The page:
const yetch = require('yetch');
const controller = new AbortController();

app.configure(restClient.fetch(yetch));

const promise = app.service('messages').get(1, {
  connection: {
    signal: controller.signal
  }
});

promise.abort();
const yetch = require('yetch');
const controller = new AbortController();

app.configure(restClient.fetch(yetch));

const promise = app.service('messages').get(1, {
  connection: {
    signal: controller.signal
  }
});

promise.abort();

app.rest

app.rest contains a reference to the connection object passed to rest().<name>(connection).

Request libraries

The Feathers REST client can be used with several HTTP request libraries.

Fetch

Fetch uses a default configuration:

// In Node
const fetch = require('node-fetch');

app.configure(restClient.fetch(fetch));

// In modern browsers
app.configure(restClient.fetch(window.fetch));
// In Node
const fetch = require('node-fetch');

app.configure(restClient.fetch(fetch));

// In modern browsers
app.configure(restClient.fetch(window.fetch));

Superagent

Superagent currently works with a default configuration:

const superagent = require('superagent');

app.configure(restClient.superagent(superagent));
const superagent = require('superagent');

app.configure(restClient.superagent(superagent));

Axios

Axios currently works with a default configuration:

const axios = require('axios');

app.configure(restClient.axios(axios));
const axios = require('axios');

app.configure(restClient.axios(axios));

To use default values for all requests, axios.create with the axios configuration can be used:

const axios = require('axios');

app.configure(restClient.axios(axios.create({
  headers: {'X-Requested-With': 'My-Feathers-Frontend'}
})));
const axios = require('axios');

app.configure(restClient.axios(axios.create({
  headers: {'X-Requested-With': 'My-Feathers-Frontend'}
})));

Custom Methods

On the client, custom service methods are also registered using the methods option when registering the service via restClient.service():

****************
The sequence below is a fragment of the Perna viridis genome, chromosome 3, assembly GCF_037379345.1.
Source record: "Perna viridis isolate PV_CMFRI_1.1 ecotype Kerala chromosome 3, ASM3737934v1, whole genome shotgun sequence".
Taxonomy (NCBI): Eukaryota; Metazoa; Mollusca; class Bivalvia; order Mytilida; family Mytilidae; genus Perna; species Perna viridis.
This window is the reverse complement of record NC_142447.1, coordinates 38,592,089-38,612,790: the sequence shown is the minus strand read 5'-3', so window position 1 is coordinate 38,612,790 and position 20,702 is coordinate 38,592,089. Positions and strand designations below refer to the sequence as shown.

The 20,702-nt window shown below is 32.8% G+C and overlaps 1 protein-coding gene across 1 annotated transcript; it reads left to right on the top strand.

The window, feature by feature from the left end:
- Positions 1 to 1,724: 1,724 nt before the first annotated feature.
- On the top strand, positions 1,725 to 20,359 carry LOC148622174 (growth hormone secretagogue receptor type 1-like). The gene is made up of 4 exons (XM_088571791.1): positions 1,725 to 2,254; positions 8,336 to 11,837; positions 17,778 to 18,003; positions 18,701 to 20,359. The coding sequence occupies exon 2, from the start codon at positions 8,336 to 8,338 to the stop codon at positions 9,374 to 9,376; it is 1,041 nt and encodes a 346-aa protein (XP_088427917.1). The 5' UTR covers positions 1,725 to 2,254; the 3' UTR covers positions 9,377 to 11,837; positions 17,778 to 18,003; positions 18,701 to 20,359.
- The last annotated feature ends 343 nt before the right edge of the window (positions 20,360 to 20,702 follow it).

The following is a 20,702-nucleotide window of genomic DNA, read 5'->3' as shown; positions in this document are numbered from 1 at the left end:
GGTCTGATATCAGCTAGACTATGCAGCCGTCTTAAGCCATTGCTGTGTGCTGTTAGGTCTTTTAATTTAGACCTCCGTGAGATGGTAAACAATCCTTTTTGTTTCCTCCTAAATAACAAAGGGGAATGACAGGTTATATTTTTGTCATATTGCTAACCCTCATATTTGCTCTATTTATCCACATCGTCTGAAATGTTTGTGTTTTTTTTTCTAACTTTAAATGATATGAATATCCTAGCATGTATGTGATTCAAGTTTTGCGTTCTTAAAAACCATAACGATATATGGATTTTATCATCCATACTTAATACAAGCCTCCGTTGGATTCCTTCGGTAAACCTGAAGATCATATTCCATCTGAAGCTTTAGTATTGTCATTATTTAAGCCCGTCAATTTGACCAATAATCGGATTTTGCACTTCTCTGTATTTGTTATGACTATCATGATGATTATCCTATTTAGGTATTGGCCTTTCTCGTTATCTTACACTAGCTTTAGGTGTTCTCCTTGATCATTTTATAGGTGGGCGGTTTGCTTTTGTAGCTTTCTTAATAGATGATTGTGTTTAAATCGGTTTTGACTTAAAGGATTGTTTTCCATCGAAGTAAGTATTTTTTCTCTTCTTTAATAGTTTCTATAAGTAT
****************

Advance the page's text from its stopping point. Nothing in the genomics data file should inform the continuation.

import { feathers, CustomMethod } from '@feathersjs/feathers'
import rest, { RestService } from '@feathersjs/rest-client'

// `data` and return type of custom method
type CustomMethodData = { name: string }
type CustomMethodResponse = { acknowledged: boolean }

type ServiceTypes = {
  // The type is a Socket service extended with custom methods
  myservice: SocketService & {
    myCustomMethods: CustomMethod<CustomMethodData, CustomMethodResponse>
  }
}

const client = feathers<ServiceTypes>()

// Connect to the same as the browser URL (only in the browser)
const restClient = rest().fetch(window.fetch)

// Connect to a different URL
const restClient = rest('http://feathers-api.com').fetch(window.fetch)

// Configure an AJAX library (see below) with that client
client.configure(restClient)

// Register a REST client service with all methods listed
client.service('myservice', restClient.service('myservice'), {
  methods: [
    'find',
    'get',
    'create',
    'update',
    'patch',
    'remove',
    'myCustomMethod'
  ]
})

// Then it can be used like other service methods
client.service('myservice').myCustomMethod(data, params)
import { feathers, CustomMethod } from '@feathersjs/feathers'
import rest, { RestService } from '@feathersjs/rest-client'

// `data` and return type of custom method
type CustomMethodData = { name: string }
type CustomMethodResponse = { acknowledged: boolean }

type ServiceTypes = {
  // The type is a Socket service extended with custom methods
  myservice: SocketService & {
    myCustomMethods: CustomMethod<CustomMethodData, CustomMethodResponse>